So while Millenial lawyers may get annoyed over one more hurdle to practice, it’s all good for the mandatory bars. After all, even if these programs are more facade than fix, the bars’ feel-good watch-me-do-something initiatives will not only look good but will create one more income stream.

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Photo Credits: “oh.my.goshk,” by Abulic Monkey at Flickr via Creative Commons-license requiring attribution; Blah_blah.gif at Wikimedia Commons, by Obsidian Soul via Creative Commons Attribution-Share Alike 3.0 Unported license; Benjamin Franklin shown here on a U.S. $100 bill, Wikimedia Commons, public domain.

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File:The idle servant.jpgIndentured servitude was preferable to what New York has decided to do next year. Thanks to New York’s Chief Judge, Jonathan Lippman, new applicants to the New York State Bar will be required to prove they have performed 50 hours of free (pro bono) legal services before they can qualify to practice in the Empire State. At least indentured servants got food, clothing and shelter in exchange for uncompensated work.

But in this case, the usual blame can’t be laid at the feet of those habitual intruders into lawyer liberty – – – your friendly state bar association. Mandatory-membership state bar associations are the usual suspects when it comes to finding new ways to infringe on lawyer autonomy and free enterprise. Last year, for example, state bars around the country began imposing mandatory mentorship requirements on lawyers.

No, New York is unique. The rules for admission are set directly by the court and its administrative board and not through the normal regulatory conduit, the state bar association. Most everywhere else, state bars provide convenient ‘cover’ for the purported salutary impulses of a state’s supreme court. See, for example, Arizona State Bar proposes new attorney discipline rules.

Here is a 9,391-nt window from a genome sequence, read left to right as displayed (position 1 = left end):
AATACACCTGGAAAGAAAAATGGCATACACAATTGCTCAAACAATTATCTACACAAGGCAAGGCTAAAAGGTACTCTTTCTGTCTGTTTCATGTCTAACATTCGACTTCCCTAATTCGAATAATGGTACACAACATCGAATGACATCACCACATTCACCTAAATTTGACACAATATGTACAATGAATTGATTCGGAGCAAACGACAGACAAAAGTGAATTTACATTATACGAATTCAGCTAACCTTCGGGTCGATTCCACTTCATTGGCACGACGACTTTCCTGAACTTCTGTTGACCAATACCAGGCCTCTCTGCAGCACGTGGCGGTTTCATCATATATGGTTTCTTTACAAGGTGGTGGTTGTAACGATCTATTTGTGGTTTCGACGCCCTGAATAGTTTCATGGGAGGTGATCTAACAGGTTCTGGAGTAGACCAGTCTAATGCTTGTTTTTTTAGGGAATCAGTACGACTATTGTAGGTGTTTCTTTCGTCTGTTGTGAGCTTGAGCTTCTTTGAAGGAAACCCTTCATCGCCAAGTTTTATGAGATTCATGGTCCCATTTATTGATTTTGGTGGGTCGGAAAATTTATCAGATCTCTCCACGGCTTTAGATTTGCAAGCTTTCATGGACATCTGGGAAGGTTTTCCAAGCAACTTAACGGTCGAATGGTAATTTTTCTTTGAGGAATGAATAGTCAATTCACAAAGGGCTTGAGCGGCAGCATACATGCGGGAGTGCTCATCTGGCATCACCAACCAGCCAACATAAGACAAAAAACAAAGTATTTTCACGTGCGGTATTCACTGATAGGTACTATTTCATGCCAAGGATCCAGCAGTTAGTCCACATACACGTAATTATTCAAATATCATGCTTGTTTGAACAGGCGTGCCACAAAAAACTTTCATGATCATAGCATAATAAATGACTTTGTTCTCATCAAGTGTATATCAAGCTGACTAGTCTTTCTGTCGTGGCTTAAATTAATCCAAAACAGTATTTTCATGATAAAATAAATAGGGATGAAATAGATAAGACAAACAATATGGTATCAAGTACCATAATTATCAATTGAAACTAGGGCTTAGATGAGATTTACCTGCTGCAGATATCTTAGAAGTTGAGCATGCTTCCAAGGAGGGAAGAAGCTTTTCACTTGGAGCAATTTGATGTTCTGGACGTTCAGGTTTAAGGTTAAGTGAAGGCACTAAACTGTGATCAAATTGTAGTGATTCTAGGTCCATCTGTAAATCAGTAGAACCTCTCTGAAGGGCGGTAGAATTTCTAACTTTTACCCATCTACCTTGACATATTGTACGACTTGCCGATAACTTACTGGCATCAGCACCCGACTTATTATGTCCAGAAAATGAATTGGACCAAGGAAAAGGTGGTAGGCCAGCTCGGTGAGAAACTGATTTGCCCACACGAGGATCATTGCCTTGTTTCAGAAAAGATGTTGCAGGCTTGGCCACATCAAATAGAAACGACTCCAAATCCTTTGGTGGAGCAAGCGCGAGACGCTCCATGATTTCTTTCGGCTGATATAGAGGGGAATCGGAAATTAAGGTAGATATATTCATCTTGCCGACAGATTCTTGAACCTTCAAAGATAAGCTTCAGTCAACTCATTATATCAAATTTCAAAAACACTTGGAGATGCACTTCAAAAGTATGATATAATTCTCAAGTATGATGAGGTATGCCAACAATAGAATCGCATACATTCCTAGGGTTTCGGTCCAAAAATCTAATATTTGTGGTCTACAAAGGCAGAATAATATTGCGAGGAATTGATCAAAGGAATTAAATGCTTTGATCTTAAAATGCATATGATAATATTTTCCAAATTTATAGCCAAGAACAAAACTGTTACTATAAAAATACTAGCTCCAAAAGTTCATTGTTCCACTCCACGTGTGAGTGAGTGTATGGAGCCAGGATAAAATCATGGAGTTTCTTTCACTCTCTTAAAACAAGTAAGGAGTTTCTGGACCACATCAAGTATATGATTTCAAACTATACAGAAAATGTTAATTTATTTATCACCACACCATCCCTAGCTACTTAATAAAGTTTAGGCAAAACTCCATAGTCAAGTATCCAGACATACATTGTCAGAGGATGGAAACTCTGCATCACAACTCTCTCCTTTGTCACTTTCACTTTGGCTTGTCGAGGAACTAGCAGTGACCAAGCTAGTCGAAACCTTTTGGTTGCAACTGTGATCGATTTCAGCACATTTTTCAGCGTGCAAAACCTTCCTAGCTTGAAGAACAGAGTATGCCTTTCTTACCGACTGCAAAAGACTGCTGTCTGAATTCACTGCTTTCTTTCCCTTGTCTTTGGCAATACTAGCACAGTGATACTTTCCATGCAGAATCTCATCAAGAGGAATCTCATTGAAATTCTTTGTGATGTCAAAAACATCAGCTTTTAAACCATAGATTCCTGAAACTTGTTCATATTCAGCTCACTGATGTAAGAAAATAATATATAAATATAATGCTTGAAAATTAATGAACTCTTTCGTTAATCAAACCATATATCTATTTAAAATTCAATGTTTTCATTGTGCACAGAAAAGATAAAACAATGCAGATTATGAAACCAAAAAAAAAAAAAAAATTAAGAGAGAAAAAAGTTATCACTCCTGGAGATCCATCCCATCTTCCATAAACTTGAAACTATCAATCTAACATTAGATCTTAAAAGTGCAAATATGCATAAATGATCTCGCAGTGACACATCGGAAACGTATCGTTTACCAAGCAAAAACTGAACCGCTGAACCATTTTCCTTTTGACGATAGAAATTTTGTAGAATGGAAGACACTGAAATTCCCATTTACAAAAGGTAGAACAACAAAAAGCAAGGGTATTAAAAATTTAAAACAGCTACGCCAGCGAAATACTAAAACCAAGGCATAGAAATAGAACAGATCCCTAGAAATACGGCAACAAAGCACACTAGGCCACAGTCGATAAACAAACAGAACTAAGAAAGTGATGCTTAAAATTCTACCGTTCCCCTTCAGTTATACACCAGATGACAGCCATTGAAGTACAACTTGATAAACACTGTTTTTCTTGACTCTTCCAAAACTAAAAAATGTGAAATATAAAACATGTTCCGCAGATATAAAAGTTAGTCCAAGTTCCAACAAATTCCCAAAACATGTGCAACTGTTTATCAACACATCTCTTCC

High-handed charity.

Judge Lippman made his imperious announcement as part of Law Day festivities where he said, “If pro bono is a core value of our profession, and it is—and if we aspire for all practicing attorneys to devote a meaningful portion of their time to public service, and they should—these ideals ought to be instilled from the start, when one first aspires to be a member of the profession.”
And invoking the oft-quoted and much-favored ‘privilege not a right’ argument [1] that always inoculates the powerful against complaints of overreaching, the jurist added, We think that if you want that privilege, that honor of practicing law in the state of New York…then you are going to have to demonstrate that you believe in our values.”

Nevertheless, the New York court system’s mandated magnanimity and coerced compassion are breathtaking in their audacity. But they invite further descriptors such as tin-eared, even hare-brained.

The words of Ambroise Clément have never been more apt. Charity’s a virtue only when it’s “free and spontaneous.” Otherwise, State and, therefore, forced, charity is not a virtue, it is a tax. And likewise, Thomas Jefferson, who writing in “Notes on the State of Virginia,” said, “What has been the effect of coercion? To make one half of the world fools and the other half hypocrites.”

People 16991

And talk about tone deafness, as though struggling, underemployed and unemployed new law school graduates aren’t themselves already in need. See, for instance, “From J.D. to Food Stamps: The Personal Cost of Going to Law School.”

And just this week, data from the non-profit consumer advocacy and law school policy reform organization Law School Transparency reported by the Wall Street Journal revealed that the “Projected Law School Debt Figures Revised Even Higher” meaning that the average debt for the law school Class of 2015 will be an astronomical $210,796.

Which means that if other courts eventually copy-cat New York and also say “Jump!” then new lawyers will be consigned only to ask, “How high?” when mandatory pro bono is imposed universally.